Corporate Investments


The AUI Corporation has Corporate Reserves for the purpose of providing: 1) a source of funds for activities that are consistent with the Corporate Charter, but are not supported by contracts through an indirect cost rate or a management fee, and 2) for the orderly dissolution of the Corporation if necessary. The use of Corporate Reserves is subject to review and approval by the AUI Board of Trustees on an annual basis.

AUI Corporate investments are reported at fair value based on quoted market prices or, in the case of non-marketable investments, at estimated fair values provided by the investment managers and/or general partners based on a valuation of net asset value of the investment. The AUI Treasurer reviews and evaluates these fair values and the valuation methods and assumptions developed by the investment and/or general partners manage to determine the reasonableness of the fair value of the non-marketable investments.


  • Fair (Market) Value (FMV) Measurements – SFAS No. 157, Fair Value Measurements in 2008 defines fair value as an exit price, representing the amount expected to be received to sell an asset, or paid to transfer a liability, in an orderly transaction between market participants. As such, fair value is a market-based measurement that should be determined based on assumptions that market participants would use in pricing an asset or liability. SFAS No. 157 sets forth a three-tier hierarchy for the inputs used to measure fair value based on the degree to which such inputs are observable in the marketplace, as follows: (i) Level 1 – observable inputs such as quoted prices in active markets; (ii) Level 2 – inputs, other than the quoted prices in active markets, that are observable either directly or indirectly; and (iii) Level 3 – unobservable inputs for which there is little or no market data, which require the reporting entity to develop its own assumptions.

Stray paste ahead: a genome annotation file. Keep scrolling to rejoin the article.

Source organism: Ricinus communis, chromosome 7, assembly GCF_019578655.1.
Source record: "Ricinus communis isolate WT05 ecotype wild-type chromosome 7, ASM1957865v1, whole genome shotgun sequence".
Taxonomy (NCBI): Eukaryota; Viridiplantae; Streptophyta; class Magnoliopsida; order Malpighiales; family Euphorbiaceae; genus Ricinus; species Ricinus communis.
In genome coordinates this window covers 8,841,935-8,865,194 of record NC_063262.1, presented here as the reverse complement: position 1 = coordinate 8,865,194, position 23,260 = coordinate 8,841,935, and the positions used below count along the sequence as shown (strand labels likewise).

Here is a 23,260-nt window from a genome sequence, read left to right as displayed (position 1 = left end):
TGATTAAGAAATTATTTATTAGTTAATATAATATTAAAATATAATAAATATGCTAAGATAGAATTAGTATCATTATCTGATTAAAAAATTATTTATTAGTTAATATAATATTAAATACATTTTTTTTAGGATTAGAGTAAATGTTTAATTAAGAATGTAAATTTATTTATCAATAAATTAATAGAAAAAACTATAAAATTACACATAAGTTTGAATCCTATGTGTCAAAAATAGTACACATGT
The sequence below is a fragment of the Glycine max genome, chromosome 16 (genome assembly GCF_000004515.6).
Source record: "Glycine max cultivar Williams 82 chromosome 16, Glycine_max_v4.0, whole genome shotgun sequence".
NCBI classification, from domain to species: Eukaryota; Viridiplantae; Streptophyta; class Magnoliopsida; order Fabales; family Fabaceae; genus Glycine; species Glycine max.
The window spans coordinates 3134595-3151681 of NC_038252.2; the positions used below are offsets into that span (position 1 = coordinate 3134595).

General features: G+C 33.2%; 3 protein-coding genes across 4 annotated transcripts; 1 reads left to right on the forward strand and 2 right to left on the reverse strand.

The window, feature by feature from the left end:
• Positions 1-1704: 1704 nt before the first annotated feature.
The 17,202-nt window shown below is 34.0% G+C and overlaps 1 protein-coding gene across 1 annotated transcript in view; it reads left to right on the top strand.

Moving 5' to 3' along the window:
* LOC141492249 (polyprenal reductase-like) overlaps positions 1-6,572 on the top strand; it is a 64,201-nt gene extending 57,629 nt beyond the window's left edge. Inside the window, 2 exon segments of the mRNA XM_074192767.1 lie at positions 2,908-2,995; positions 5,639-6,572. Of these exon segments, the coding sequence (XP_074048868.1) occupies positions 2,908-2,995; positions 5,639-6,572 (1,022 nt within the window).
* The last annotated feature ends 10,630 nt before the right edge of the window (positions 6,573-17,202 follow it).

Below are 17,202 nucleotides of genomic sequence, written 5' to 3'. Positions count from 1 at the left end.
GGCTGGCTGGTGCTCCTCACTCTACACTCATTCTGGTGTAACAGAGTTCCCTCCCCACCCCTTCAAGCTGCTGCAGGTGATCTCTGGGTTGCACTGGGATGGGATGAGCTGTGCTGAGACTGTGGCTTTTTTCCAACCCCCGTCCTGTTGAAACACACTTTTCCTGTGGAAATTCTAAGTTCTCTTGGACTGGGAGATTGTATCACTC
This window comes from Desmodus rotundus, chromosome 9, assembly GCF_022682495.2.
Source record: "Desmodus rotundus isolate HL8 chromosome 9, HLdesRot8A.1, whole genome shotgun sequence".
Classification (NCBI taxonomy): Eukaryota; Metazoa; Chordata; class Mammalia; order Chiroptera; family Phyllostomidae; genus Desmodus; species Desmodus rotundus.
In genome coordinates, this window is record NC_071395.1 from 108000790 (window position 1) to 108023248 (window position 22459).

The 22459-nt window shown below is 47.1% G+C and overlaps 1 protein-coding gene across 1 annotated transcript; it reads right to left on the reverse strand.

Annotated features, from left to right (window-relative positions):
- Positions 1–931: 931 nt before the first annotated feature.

• TIFF – The Investment Fund for Foundations
  • Performance Indices – Market indices track the performance of a specific “basket” of stocks considered to represent a particular market or sector of the U.S. stock market or the economy. AUI tracks the S&P 500, Wilshire 5000, and the Barclays Aggregate Bond Index.


  1. At the end of the month, the AUI/NRAO Chief Accountant prepares reconciliation between cost and market value of each investment to calculate the correct unrealized gain/loss for the month and ensures that any differences are properly identified and evaluated.
  2. The AUI/NRAO Chief Accountant then prepares journal entries to adjust the balances in the investment cost and valuation accounts, for each investment, to market value based on the reconciliation of the investment statements received from financial institutions. A roll forward spreadsheet is prepared as well. The journal entries are then reviewed by the AUI Controller during the review of the monthly AUI General Ledger.
  3. The AUI/NRAO Chief Accountant prepares an “Investment Summary” report which aggregates the activity and performance (based on the information from the roll forward) and submits the report to the AUI Treasurer for review.
  4. The “Investment Summary” report shows the FMV of the investments at the end of the month versus the beginning of the month, the beginning of the fiscal year, and the changes since the beginning of the fiscal year in dollars. The report looks at the return on the investments on a monthly basis and the cumulative return on an YTD (fiscal) basis. Additionally, the report compares each investment’s performance to selected indices (Barclays Capital US Aggregate Bond Index, Standard & Poor 500 Index and Wilshire 5000 Index) on an YTD return, 1 year, 5 years and 10 years (annualized).
  5. The “Investment Summary” is included in the internal AUI monthly Financial Statements, which is presented to the AUI Board of Trustees (either electronically or hard copy.)
  6. The AUI Board of Trustees, Operations and Administration Committee (OAC) meets three times a year prior to the Board of Trustees meetings. At their meeting, The OAC reviews the AUI Financial Statements and the AUI’s investment performance and portfolio. The Committee also reviews the portfolio against AUI’s investment policy to ensure that it is in compliance with the Board approved investment policy. Part of this review includes looking at the TIFF fund performance and comparing it against other comparable funds.